Addressing Child Welfare Challenges in Rural China: An Assessment of the Child Welfare Director System and Possible Lessons from Japan




Zhang, Rongxin

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China’s rapid urbanization and mass migration over the past several decades has resulted in approximately 69 million children being left-behind in the countryside. Many of these children suffer from problems linked to a lack of parental care and emotional support, including physical and psychological abuse, neglect, truancy, and even malnutrition. In 2010, the Chinese Ministry of Civil Affairs and UNICEF piloted a “child welfare director (CWD)” model in Chinese 120 hinterland villages aimed at empowering community members to fill the gaps in child welfare provision and to improve the well-being of disadvantaged children in rural areas. Since 2019 the Chinese government has strived to implement the CWD system across the country. Informed by a theoretical framework that encompasses the concepts of child development, family support, and child welfare models in China and Japan, this study investigates the implementation and further development of the CWD system. A comparative analysis of the Japanese commissioned welfare volunteer and chief child welfare volunteer system is also utilized to explore possible lessons for the Chinese circumstances. The research findings highlight the crucial coordination function of the CWD system in incorporating families, schools, government bureaus, and various social sectors into a synergetic network to connect fragmented child welfare resources and services to support disadvantaged children and families. Analysis of the Japanese approach sheds light on the further development of the CWD system in terms of consolidating the partnership between CWDs and schools, promoting the cooperation between CWDs and social welfare institutions, as well as strengthening the professionalism of CWDs. This research also examines the involvement of civil society in child welfare provision in contemporary China. For program planners and policymakers, this thesis emphasizes the central role of governments at various levels, along with the important though limited contributions of non-government sectors, in providing more financial, human, and training resources to support the implementation of the CWD system to enhance child welfare provision in rural China. A key recommendation arising from this research is to establish a new specially designated government department with responsibility for all relevant child welfare issues. The thesis also speaks to the wider issue of promoting rural revitalization and rural-urban integration to address the specific challenges of left-behind children in the Chinese countryside.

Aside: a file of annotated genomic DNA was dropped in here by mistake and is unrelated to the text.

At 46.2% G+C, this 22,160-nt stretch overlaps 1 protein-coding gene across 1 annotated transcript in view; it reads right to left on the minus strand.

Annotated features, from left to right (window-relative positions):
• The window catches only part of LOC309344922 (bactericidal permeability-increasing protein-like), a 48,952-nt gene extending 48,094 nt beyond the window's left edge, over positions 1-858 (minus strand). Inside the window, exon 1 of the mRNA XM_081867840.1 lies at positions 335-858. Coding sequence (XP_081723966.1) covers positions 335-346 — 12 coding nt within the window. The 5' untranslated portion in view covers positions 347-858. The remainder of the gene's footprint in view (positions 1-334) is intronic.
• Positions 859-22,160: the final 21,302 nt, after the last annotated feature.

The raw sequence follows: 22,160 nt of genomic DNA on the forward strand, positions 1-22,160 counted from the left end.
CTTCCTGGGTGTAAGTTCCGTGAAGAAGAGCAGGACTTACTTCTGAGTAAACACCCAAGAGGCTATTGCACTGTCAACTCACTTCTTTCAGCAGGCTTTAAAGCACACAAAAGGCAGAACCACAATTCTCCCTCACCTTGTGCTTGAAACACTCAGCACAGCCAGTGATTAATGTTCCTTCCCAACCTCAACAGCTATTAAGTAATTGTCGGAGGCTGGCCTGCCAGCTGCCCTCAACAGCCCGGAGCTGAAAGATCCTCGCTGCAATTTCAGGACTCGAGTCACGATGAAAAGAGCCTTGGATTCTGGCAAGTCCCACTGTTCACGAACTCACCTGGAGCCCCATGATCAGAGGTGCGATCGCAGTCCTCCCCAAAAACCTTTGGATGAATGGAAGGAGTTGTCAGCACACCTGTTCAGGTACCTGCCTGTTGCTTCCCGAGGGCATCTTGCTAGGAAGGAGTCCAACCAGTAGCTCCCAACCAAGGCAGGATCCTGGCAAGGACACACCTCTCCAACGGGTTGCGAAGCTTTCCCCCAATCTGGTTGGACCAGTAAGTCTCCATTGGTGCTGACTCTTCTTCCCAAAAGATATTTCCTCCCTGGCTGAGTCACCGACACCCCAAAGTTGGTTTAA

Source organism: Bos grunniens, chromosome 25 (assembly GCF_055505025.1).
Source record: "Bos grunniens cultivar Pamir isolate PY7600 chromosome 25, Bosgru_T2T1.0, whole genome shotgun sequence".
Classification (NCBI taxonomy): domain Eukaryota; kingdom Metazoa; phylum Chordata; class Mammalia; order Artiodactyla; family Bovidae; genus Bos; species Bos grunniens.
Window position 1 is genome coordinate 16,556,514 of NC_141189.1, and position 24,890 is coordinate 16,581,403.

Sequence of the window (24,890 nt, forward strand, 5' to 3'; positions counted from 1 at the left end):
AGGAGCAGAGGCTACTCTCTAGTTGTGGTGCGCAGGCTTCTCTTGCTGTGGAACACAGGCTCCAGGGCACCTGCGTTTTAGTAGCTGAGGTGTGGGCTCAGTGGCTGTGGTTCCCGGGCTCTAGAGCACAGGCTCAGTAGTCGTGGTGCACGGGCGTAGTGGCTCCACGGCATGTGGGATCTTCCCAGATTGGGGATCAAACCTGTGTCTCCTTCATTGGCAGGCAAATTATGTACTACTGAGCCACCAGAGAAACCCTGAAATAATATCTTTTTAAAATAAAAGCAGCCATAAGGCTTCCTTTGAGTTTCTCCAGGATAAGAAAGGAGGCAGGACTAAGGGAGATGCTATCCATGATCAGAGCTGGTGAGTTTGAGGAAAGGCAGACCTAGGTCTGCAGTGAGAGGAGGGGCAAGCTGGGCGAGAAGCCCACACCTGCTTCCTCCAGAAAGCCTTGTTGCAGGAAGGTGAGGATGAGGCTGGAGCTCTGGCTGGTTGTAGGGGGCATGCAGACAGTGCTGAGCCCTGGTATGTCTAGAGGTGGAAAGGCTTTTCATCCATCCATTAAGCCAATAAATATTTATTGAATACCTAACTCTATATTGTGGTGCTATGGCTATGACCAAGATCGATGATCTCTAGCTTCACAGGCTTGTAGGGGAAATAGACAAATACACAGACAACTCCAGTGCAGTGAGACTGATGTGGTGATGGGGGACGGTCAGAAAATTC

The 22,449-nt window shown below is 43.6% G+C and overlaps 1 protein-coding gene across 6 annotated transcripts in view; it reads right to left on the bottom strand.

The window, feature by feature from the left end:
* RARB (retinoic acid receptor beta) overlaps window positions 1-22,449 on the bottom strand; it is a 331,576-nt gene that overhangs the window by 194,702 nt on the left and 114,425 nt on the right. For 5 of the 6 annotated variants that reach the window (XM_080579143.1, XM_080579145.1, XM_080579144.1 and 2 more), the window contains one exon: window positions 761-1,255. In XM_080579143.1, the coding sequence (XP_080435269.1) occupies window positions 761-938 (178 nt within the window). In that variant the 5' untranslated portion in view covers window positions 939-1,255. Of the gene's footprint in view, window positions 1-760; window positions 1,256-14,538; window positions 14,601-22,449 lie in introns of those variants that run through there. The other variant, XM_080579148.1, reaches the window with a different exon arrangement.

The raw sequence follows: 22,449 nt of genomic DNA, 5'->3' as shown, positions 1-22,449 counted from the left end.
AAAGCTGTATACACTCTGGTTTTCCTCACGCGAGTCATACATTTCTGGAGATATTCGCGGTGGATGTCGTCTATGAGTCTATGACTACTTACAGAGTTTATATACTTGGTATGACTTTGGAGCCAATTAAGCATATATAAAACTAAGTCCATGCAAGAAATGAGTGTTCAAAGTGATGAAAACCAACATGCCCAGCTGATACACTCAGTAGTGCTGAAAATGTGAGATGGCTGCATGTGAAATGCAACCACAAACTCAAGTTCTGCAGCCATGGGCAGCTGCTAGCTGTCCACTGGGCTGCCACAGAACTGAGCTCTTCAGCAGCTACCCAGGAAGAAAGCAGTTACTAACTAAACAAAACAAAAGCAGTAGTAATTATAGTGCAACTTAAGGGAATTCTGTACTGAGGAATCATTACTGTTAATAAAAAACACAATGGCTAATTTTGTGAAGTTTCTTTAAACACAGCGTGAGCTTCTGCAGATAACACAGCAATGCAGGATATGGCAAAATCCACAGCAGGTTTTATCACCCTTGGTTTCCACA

Community-level child welfare system, Left-behind children, Urbanization, Rural China